1. Stefany - Post author

        Kathy!!! I’m thrilled y’all liked the mug omelets and can’t wait to hear what creative variations you come up with. Hope to see you at the rally this summer and congrats on your new RV!

    2. Mike Lammens

      Very good, I’ve been doing a version of this using bell peppers (red and green) and couple of eggs. If I have zucchini squash I use that too. A tiny bit of milk. That’s it, except for a thin slice of Chedar on the top and some hot sauce. My wife loves it! And not much work. The cottage cheese is an intriguing idea and I will try it next time. Thanks for the recipe!

    3. CJ

      This looks so easy and yummy. My husband and I are really looking for easy ways to eat well in our travels in our little B and really have been enjoying all your blogs on heath, fitness and food recipes. Now looking to possibly go up to a B+ size and have been enjoying those reviews also!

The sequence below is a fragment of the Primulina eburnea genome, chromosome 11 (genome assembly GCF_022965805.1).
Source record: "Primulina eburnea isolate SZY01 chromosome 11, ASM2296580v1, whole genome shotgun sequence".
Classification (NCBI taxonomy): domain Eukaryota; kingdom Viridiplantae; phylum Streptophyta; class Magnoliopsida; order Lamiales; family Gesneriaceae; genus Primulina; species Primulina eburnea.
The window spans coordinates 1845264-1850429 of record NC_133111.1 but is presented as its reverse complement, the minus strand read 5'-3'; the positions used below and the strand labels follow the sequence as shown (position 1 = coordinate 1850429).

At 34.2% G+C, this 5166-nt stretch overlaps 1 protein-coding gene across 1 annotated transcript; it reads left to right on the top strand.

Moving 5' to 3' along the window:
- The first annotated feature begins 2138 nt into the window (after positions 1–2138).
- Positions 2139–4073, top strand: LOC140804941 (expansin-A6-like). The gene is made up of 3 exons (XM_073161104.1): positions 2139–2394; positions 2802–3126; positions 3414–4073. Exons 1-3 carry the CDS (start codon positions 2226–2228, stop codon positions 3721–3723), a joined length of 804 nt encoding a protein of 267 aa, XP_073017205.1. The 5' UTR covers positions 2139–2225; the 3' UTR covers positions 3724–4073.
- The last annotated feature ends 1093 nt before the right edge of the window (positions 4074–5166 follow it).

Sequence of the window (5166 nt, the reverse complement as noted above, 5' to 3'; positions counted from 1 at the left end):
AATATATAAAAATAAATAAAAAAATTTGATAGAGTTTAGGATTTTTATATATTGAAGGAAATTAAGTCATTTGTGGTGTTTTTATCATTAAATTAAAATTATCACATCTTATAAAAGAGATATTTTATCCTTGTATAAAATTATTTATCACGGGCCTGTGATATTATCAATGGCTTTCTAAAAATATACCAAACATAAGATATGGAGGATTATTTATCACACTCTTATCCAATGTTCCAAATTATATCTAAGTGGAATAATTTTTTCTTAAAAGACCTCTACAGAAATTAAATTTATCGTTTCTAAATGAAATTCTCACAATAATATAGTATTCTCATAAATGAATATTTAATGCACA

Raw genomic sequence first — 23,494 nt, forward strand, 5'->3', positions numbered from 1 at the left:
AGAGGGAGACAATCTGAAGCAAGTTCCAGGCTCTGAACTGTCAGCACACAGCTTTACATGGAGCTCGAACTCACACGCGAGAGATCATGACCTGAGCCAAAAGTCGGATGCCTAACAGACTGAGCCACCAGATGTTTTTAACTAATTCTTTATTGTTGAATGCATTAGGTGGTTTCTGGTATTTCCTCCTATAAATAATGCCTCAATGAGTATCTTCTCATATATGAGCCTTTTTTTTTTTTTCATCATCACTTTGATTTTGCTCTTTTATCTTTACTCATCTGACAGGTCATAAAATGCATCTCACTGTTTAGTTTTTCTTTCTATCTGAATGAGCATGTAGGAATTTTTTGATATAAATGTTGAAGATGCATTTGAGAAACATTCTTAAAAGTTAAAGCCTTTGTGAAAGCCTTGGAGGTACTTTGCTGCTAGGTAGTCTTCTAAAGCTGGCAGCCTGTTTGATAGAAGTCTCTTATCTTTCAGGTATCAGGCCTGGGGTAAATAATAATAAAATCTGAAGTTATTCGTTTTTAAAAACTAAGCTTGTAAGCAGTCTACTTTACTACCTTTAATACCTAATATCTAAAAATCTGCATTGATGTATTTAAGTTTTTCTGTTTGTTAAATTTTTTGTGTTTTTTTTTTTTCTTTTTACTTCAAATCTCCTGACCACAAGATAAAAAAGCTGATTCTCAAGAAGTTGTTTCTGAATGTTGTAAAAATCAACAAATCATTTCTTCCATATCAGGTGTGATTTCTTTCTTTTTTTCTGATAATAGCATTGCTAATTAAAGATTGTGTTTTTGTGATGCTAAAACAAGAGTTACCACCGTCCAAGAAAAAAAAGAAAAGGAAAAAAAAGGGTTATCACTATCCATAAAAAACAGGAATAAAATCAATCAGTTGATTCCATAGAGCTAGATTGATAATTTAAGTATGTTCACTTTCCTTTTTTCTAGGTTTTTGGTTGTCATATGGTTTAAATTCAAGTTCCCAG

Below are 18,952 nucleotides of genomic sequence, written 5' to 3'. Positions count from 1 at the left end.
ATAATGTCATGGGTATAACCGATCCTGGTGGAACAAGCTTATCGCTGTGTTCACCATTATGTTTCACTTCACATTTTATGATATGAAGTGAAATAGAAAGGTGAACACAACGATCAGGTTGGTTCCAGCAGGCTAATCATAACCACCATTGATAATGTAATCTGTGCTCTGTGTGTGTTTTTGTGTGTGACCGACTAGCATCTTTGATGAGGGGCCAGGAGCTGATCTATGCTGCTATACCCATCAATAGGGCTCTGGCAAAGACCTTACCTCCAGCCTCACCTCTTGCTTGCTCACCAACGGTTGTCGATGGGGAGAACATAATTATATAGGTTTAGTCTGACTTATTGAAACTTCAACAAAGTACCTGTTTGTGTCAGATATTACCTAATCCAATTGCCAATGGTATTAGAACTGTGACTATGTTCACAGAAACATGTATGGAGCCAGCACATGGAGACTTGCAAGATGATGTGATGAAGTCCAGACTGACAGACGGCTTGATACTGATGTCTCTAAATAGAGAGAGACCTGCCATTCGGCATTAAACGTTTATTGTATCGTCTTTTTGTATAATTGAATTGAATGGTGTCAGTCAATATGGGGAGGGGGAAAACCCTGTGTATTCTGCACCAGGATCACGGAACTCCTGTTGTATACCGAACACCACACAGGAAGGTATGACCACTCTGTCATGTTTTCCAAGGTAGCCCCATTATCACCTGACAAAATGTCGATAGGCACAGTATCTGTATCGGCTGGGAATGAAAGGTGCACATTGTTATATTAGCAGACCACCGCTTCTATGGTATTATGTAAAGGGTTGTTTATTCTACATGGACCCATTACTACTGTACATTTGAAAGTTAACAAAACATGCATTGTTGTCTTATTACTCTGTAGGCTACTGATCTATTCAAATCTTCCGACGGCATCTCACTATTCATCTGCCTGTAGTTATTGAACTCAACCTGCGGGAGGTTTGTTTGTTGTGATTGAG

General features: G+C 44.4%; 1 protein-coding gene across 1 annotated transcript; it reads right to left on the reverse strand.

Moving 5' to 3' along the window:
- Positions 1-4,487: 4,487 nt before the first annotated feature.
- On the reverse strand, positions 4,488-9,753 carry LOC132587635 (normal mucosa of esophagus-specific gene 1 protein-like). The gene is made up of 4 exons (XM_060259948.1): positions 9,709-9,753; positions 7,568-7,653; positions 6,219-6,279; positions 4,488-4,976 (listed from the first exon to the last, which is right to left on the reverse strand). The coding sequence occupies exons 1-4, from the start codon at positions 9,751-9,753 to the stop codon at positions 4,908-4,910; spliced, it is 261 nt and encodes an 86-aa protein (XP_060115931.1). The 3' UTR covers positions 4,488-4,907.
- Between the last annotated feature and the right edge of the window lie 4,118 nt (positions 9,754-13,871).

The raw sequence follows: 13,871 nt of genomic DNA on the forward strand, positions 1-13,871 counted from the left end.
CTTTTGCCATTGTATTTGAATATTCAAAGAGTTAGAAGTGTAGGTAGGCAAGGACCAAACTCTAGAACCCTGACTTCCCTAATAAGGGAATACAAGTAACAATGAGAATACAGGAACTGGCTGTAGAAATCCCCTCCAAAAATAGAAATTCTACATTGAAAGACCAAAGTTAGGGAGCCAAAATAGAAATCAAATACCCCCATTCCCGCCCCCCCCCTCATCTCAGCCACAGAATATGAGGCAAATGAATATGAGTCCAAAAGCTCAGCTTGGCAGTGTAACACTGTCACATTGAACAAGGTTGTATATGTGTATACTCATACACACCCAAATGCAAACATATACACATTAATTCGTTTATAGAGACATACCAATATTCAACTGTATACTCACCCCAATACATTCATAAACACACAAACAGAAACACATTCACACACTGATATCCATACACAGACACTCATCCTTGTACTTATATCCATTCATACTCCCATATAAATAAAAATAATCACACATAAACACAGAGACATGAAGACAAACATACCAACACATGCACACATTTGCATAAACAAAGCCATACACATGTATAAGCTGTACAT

1. Stefany - Post author

        How exciting, CJ, shopping for a new RV! No matter what B+ you pick, this recipe will work great on the road. James and I both look forward to these omelets on RV trips! Happy shopping!

    4. Alain Roy

      A good source of choline is in jerusalem artichokes (or sunchokes, or topinambour’s). Cubed and pan fried like a side order of potatoes (but much healthier) would be a great complement to your omelet.

      1. Alain Roy

        Oup’s I think I mixed up choline with inuline. Sunchokes do have choline, though I’m not sure how much.

        1. Stefany - Post author

          Lol, Alain! Yup, sunchokes have high levels of inulin, which is a soluble & prebiotic dietary fiber. For those who don’t know, they’re a type of sunflower, and you eat the root bulb. In fact you’ve probably seen inulin marketed as a calorie-free sweetener, since it has a naturally sweet taste. But getting inulin from sunchokes instead of processed powder, much healthier! Love the idea of a side of sunchokes cooked up to go with the omelet, replacing more traditional breakfast potatoes or hashbrowns. I just might have to try that!